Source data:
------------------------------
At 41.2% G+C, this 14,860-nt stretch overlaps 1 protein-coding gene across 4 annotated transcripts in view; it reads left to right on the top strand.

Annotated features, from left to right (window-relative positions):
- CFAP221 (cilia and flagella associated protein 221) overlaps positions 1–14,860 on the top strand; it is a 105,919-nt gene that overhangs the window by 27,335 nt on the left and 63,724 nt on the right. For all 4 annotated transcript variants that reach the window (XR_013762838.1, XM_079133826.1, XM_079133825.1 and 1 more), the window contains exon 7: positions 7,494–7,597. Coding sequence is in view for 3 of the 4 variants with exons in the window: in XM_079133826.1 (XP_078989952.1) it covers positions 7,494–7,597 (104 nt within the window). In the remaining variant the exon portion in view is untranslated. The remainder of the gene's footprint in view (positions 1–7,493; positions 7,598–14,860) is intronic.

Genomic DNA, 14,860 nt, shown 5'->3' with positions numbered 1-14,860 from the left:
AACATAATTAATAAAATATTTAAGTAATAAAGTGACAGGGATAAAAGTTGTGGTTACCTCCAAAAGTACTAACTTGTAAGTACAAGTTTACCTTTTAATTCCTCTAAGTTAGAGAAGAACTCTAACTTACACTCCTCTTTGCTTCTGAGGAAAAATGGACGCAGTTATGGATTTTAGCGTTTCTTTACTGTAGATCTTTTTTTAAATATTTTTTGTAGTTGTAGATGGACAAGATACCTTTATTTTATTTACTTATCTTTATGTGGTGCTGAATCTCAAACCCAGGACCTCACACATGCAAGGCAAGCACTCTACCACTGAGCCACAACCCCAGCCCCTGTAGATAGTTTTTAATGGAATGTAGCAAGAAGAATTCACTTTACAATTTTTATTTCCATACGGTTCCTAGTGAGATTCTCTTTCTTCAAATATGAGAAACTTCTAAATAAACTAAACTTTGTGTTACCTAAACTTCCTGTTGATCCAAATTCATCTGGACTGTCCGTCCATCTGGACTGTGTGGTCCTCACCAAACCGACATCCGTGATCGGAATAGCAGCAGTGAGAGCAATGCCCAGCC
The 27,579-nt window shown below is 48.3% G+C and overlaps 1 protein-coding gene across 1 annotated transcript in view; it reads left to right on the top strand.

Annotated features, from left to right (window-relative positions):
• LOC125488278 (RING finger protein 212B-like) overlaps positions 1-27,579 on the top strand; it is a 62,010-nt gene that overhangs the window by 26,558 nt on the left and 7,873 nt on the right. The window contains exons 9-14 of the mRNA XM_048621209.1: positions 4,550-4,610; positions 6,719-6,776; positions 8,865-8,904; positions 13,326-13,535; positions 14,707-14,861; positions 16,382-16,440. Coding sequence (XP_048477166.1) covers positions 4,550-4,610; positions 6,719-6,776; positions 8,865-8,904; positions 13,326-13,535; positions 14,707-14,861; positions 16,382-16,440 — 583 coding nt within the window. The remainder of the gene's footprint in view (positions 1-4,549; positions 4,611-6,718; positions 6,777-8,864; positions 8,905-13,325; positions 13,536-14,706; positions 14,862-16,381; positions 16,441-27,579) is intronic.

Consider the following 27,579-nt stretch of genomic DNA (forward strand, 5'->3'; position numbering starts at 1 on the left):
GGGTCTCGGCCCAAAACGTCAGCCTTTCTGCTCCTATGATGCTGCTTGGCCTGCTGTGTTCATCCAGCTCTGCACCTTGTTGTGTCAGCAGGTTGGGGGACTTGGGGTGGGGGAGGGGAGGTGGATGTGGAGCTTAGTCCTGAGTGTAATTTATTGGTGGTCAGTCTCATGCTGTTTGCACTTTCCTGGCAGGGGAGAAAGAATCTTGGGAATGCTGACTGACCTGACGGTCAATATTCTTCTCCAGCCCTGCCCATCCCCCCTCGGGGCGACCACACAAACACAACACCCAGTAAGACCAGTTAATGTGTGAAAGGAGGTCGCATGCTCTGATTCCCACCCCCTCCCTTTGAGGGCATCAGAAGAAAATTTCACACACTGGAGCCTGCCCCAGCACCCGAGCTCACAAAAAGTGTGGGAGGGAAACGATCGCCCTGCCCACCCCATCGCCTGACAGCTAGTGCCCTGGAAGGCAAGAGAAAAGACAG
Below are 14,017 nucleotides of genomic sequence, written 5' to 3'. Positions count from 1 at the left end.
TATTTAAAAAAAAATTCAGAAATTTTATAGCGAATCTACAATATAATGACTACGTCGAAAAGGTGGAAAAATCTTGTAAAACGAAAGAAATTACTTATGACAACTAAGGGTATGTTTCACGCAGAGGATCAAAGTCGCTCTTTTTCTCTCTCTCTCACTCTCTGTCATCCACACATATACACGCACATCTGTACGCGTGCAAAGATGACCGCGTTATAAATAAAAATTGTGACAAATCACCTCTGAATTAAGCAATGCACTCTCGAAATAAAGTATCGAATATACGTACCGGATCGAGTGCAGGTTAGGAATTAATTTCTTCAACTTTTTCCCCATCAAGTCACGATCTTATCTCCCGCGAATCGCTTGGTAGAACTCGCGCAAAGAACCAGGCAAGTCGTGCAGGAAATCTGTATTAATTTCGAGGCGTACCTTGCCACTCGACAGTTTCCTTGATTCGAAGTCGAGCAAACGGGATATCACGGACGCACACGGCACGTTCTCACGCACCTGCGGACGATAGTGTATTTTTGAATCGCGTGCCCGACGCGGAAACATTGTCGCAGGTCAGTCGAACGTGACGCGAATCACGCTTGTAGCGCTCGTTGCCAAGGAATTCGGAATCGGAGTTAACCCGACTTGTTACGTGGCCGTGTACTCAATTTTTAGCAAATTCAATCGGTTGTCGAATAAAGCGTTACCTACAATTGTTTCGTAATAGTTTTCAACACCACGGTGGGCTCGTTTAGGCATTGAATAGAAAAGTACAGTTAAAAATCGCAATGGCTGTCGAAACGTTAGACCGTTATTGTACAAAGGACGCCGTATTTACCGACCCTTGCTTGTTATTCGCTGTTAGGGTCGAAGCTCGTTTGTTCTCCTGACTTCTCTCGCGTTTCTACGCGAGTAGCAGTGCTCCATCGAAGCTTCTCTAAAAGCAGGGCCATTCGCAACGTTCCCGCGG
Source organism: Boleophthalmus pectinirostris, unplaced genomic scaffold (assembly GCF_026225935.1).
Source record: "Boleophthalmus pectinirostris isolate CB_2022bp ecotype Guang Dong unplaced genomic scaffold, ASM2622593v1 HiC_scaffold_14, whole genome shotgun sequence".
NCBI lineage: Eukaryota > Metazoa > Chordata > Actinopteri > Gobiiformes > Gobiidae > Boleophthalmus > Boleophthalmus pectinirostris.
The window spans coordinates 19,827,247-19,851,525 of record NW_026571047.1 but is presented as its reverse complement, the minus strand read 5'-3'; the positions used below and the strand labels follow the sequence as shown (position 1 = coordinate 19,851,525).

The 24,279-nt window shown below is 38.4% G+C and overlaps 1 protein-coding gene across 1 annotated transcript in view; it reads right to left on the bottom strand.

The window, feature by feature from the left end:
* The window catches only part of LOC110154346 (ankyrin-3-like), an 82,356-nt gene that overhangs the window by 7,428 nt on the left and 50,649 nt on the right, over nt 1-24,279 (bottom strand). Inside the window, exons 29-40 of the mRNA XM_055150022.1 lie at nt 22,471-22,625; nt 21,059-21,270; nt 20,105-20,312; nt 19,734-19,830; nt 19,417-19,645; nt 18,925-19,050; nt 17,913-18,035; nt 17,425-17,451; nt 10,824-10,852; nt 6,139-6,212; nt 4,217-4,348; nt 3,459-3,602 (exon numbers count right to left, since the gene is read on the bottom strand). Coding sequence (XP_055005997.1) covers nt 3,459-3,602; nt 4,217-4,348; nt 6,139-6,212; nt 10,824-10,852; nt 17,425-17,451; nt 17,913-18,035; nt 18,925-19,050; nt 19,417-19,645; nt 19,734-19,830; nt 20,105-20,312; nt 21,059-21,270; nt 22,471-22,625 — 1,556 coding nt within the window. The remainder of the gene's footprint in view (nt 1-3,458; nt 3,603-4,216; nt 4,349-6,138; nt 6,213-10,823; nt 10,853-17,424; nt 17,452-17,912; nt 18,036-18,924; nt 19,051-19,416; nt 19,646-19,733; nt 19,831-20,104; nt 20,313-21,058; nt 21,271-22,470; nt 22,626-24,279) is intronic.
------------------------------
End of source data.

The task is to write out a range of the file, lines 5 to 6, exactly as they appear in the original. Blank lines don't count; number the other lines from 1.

AACATAATTAATAAAATATTTAAGTAATAAAGTGACAGGGATAAAAGTTGTGGTTACCTCCAAAAGTACTAACTTGTAAGTACAAGTTTACCTTTTAATTCCTCTAAGTTAGAGAAGAACTCTAACTTACACTCCTCTTTGCTTCTGAGGAAAAATGGACGCAGTTATGGATTTTAGCGTTTCTTTACTGTAGATCTTTTTTTAAATATTTTTTGTAGTTGTAGATGGACAAGATACCTTTATTTTATTTACTTATCTTTATGTGGTGCTGAATCTCAAACCCAGGACCTCACACATGCAAGGCAAGCACTCTACCACTGAGCCACAACCCCAGCCCCTGTAGATAGTTTTTAATGGAATGTAGCAAGAAGAATTCACTTTACAATTTTTATTTCCATACGGTTCCTAGTGAGATTCTCTTTCTTCAAATATGAGAAACTTCTAAATAAACTAAACTTTGTGTTACCTAAACTTCCTGTTGATCCAAATTCATCTGGACTGTCCGTCCATCTGGACTGTGTGGTCCTCACCAAACCGACATCCGTGATCGGAATAGCAGCAGTGAGAGCAATGCCCAGCC
The 27,579-nt window shown below is 48.3% G+C and overlaps 1 protein-coding gene across 1 annotated transcript in view; it reads left to right on the top strand.